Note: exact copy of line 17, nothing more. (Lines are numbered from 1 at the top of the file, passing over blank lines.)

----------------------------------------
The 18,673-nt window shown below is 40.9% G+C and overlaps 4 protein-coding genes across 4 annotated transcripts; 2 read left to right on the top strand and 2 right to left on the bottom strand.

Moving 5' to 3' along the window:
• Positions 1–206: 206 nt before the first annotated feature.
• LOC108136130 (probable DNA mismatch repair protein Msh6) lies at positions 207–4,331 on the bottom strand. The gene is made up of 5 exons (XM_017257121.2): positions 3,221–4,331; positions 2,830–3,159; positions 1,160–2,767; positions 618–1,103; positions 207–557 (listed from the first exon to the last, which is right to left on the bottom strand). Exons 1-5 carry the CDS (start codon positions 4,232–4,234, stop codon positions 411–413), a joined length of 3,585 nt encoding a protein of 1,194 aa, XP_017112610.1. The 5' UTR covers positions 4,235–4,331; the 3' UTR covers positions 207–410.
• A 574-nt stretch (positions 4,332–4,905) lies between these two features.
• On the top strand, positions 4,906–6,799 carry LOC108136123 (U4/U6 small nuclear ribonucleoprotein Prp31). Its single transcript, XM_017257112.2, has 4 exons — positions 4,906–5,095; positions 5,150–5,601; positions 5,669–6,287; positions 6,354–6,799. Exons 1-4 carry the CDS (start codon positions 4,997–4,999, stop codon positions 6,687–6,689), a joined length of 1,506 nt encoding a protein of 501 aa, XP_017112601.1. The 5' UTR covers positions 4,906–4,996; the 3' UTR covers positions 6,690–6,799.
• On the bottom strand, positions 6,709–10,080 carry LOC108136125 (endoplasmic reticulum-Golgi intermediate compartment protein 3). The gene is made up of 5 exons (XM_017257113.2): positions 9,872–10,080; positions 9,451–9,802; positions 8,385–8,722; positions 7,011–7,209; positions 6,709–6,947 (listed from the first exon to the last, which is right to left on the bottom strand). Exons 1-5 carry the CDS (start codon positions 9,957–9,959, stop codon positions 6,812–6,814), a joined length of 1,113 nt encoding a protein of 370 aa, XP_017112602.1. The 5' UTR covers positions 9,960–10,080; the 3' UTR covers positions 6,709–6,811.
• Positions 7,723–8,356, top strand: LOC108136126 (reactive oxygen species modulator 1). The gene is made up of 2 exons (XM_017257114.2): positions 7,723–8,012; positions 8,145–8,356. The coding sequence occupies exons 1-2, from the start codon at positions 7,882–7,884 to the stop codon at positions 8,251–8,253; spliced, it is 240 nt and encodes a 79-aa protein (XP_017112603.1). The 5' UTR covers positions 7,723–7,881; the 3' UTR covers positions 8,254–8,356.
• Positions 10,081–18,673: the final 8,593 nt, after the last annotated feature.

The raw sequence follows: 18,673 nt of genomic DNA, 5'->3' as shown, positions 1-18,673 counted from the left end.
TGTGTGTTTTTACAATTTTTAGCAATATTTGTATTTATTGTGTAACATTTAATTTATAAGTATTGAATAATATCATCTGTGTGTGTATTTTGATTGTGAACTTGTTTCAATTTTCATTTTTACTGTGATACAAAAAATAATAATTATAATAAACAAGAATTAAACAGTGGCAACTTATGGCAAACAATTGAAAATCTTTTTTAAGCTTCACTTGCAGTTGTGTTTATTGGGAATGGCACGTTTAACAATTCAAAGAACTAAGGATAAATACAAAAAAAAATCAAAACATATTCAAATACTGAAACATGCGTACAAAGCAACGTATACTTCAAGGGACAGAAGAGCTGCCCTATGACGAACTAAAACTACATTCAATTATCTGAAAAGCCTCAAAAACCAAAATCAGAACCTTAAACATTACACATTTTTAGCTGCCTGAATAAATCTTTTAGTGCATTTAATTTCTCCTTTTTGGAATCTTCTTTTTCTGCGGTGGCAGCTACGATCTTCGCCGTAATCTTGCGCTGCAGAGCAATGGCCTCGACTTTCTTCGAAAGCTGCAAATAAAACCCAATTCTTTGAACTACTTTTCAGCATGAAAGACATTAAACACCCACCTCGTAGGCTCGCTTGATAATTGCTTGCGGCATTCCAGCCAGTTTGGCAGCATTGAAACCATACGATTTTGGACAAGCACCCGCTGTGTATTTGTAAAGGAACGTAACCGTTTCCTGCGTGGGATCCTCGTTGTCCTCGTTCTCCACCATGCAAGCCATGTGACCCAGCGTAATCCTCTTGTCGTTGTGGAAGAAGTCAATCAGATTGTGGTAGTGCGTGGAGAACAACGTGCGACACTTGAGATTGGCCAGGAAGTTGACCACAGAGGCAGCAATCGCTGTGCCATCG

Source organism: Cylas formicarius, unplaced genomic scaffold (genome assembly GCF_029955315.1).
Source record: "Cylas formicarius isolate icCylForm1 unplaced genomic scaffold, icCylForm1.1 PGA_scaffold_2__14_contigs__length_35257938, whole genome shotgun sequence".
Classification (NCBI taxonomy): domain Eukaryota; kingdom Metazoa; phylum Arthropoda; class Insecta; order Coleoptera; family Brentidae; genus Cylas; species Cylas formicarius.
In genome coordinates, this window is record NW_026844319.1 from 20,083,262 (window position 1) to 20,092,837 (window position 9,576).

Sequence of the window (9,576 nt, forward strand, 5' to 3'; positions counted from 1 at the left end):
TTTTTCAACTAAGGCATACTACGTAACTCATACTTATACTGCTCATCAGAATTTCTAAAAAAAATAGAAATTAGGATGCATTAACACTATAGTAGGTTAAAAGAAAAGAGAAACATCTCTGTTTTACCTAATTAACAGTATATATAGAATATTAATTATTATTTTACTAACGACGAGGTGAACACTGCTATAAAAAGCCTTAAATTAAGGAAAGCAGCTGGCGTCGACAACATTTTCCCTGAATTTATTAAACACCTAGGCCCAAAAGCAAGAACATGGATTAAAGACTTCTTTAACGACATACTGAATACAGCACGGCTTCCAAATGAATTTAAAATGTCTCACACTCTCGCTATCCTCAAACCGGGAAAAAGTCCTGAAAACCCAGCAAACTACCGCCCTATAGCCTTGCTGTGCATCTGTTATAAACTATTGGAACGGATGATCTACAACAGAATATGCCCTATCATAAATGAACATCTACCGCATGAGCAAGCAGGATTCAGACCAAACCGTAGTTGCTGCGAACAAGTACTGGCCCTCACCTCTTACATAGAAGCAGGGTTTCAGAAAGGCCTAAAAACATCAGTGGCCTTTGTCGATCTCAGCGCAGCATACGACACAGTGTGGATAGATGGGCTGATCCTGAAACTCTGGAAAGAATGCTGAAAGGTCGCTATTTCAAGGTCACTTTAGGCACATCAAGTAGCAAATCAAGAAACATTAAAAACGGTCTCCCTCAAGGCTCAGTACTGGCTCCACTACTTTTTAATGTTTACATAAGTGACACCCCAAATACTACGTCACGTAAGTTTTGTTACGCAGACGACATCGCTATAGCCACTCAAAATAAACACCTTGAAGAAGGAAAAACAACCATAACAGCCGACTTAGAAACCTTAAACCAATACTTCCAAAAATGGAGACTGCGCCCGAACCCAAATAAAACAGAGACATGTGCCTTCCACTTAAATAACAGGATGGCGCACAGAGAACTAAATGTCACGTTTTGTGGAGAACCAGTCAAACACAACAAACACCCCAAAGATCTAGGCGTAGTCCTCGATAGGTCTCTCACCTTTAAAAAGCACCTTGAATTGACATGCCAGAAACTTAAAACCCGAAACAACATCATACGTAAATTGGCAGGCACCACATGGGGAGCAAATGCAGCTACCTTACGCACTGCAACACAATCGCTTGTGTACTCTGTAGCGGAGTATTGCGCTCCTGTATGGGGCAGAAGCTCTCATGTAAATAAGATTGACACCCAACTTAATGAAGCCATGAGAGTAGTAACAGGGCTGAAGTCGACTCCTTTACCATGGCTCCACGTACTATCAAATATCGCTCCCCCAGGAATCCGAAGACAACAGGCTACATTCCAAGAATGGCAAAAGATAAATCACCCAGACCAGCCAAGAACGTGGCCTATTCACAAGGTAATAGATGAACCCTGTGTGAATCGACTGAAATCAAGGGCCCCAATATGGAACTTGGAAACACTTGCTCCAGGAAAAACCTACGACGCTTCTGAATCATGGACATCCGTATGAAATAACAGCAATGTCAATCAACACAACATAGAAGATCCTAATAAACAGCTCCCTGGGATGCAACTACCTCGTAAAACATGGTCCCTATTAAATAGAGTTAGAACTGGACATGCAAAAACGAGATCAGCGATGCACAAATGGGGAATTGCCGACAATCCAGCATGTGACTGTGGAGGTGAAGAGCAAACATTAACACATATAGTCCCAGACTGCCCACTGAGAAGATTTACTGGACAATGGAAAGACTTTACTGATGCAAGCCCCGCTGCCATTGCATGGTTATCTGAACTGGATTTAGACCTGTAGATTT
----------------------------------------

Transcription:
TTTTTCAACTAAGGCATACTACGTAACTCATACTTATACTGCTCATCAGAATTTCTAAAAAAAATAGAAATTAGGATGCATTAACACTATAGTAGGTTAAAAGAAAAGAGAAACATCTCTGTTTTACCTAATTAACAGTATATATAGAATATTAATTATTATTTTACTAACGACGAGGTGAACACTGCTATAAAAAGCCTTAAATTAAGGAAAGCAGCTGGCGTCGACAACATTTTCCCTGAATTTATTAAACACCTAGGCCCAAAAGCAAGAACATGGATTAAAGACTTCTTTAACGACATACTGAATACAGCACGGCTTCCAAATGAATTTAAAATGTCTCACACTCTCGCTATCCTCAAACCGGGAAAAAGTCCTGAAAACCCAGCAAACTACCGCCCTATAGCCTTGCTGTGCATCTGTTATAAACTATTGGAACGGATGATCTACAACAGAATATGCCCTATCATAAATGAACATCTACCGCATGAGCAAGCAGGATTCAGACCAAACCGTAGTTGCTGCGAACAAGTACTGGCCCTCACCTCTTACATAGAAGCAGGGTTTCAGAAAGGCCTAAAAACATCAGTGGCCTTTGTCGATCTCAGCGCAGCATACGACACAGTGTGGATAGATGGGCTGATCCTGAAACTCTGGAAAGAATGCTGAAAGGTCGCTATTTCAAGGTCACTTTAGGCACATCAAGTAGCAAATCAAGAAACATTAAAAACGGTCTCCCTCAAGGCTCAGTACTGGCTCCACTACTTTTTAATGTTTACATAAGTGACACCCCAAATACTACGTCACGTAAGTTTTGTTACGCAGACGACATCGCTATAGCCACTCAAAATAAACACCTTGAAGAAGGAAAAACAACCATAACAGCCGACTTAGAAACCTTAAACCAATACTTCCAAAAATGGAGACTGCGCCCGAACCCAAATAAAACAGAGACATGTGCCTTCCACTTAAATAACAGGATGGCGCACAGAGAACTAAATGTCACGTTTTGTGGAGAACCAGTCAAACACAACAAACACCCCAAAGATCTAGGCGTAGTCCTCGATAGGTCTCTCACCTTTAAAAAGCACCTTGAATTGACATGCCAGAAACTTAAAACCCGAAACAACATCATACGTAAATTGGCAGGCACCACATGGGGAGCAAATGCAGCTACCTTACGCACTGCAACACAATCGCTTGTGTACTCTGTAGCGGAGTATTGCGCTCCTGTATGGGGCAGAAGCTCTCATGTAAATAAGATTGACACCCAACTTAATGAAGCCATGAGAGTAGTAACAGGGCTGAAGTCGACTCCTTTACCATGGCTCCACGTACTATCAAATATCGCTCCCCCAGGAATCCGAAGACAACAGGCTACATTCCAAGAATGGCAAAAGATAAATCACCCAGACCAGCCAAGAACGTGGCCTATTCACAAGGTAATAGATGAACCCTGTGTGAATCGACTGAAATCAAGGGCCCCAATATGGAACTTGGAAACACTTGCTCCAGGAAAAACCTACGACGCTTCTGAATCATGGACATCCGTATGAAATAACAGCAATGTCAATCAACACAACATAGAAGATCCTAATAAACAGCTCCCTGGGATGCAACTACCTCGTAAAACATGGTCCCTATTAAATAGAGTTAGAACTGGACATGCAAAAACGAGATCAGCGATGCACAAATGGGGAATTGCCGACAATCCAGCATGTGACTGTGGAGGTGAAGAGCAAACATTAACACATATAGTCCCAGACTGCCCACTGAGAAGATTTACTGGACAATGGAAAGACTTTACTGATGCAAGCCCCGCTGCCATTGCATGGTTATCTGAACTGGATTTAGACCTGTAGATTT